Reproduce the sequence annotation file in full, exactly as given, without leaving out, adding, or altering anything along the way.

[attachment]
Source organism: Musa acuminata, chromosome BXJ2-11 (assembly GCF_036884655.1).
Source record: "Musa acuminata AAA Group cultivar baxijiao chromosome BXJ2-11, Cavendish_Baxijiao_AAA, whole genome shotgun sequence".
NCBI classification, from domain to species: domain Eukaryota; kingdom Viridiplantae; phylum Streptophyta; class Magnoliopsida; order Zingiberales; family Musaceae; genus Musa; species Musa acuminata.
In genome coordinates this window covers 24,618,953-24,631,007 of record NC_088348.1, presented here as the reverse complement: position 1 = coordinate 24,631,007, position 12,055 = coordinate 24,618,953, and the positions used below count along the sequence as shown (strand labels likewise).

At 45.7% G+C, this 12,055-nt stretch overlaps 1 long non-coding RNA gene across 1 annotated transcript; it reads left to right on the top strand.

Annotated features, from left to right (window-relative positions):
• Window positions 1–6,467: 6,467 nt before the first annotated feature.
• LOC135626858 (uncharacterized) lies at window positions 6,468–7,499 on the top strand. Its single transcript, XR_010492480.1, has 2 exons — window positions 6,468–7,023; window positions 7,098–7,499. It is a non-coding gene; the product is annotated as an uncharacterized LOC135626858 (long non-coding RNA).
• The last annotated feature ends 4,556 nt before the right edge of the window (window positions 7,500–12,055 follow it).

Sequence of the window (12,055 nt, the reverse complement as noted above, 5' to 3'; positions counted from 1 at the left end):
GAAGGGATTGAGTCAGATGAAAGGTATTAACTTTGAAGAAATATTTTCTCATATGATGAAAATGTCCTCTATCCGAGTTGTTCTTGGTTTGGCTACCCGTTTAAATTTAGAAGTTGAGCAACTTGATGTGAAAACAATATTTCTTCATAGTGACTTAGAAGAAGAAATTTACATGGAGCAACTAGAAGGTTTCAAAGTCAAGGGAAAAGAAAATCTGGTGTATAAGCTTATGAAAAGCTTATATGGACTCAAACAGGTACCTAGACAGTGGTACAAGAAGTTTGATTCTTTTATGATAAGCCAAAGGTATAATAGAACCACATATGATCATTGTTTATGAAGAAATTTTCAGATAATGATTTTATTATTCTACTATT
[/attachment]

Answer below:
Source organism: Musa acuminata, chromosome BXJ2-11 (assembly GCF_036884655.1).
Source record: "Musa acuminata AAA Group cultivar baxijiao chromosome BXJ2-11, Cavendish_Baxijiao_AAA, whole genome shotgun sequence".
NCBI classification, from domain to species: domain Eukaryota; kingdom Viridiplantae; phylum Streptophyta; class Magnoliopsida; order Zingiberales; family Musaceae; genus Musa; species Musa acuminata.
In genome coordinates this window covers 24,618,953-24,631,007 of record NC_088348.1, presented here as the reverse complement: position 1 = coordinate 24,631,007, position 12,055 = coordinate 24,618,953, and the positions used below count along the sequence as shown (strand labels likewise).

At 45.7% G+C, this 12,055-nt stretch overlaps 1 long non-coding RNA gene across 1 annotated transcript; it reads left to right on the top strand.

Annotated features, from left to right (window-relative positions):
• Window positions 1–6,467: 6,467 nt before the first annotated feature.
• LOC135626858 (uncharacterized) lies at window positions 6,468–7,499 on the top strand. Its single transcript, XR_010492480.1, has 2 exons — window positions 6,468–7,023; window positions 7,098–7,499. It is a non-coding gene; the product is annotated as an uncharacterized LOC135626858 (long non-coding RNA).
• The last annotated feature ends 4,556 nt before the right edge of the window (window positions 7,500–12,055 follow it).

Sequence of the window (12,055 nt, the reverse complement as noted above, 5' to 3'; positions counted from 1 at the left end):
GAAGGGATTGAGTCAGATGAAAGGTATTAACTTTGAAGAAATATTTTCTCATATGATGAAAATGTCCTCTATCCGAGTTGTTCTTGGTTTGGCTACCCGTTTAAATTTAGAAGTTGAGCAACTTGATGTGAAAACAATATTTCTTCATAGTGACTTAGAAGAAGAAATTTACATGGAGCAACTAGAAGGTTTCAAAGTCAAGGGAAAAGAAAATCTGGTGTATAAGCTTATGAAAAGCTTATATGGACTCAAACAGGTACCTAGACAGTGGTACAAGAAGTTTGATTCTTTTATGATAAGCCAAAGGTATAATAGAACCACATATGATCATTGTTTATGAAGAAATTTTCAGATAATGATTTTATTATTCTACTATT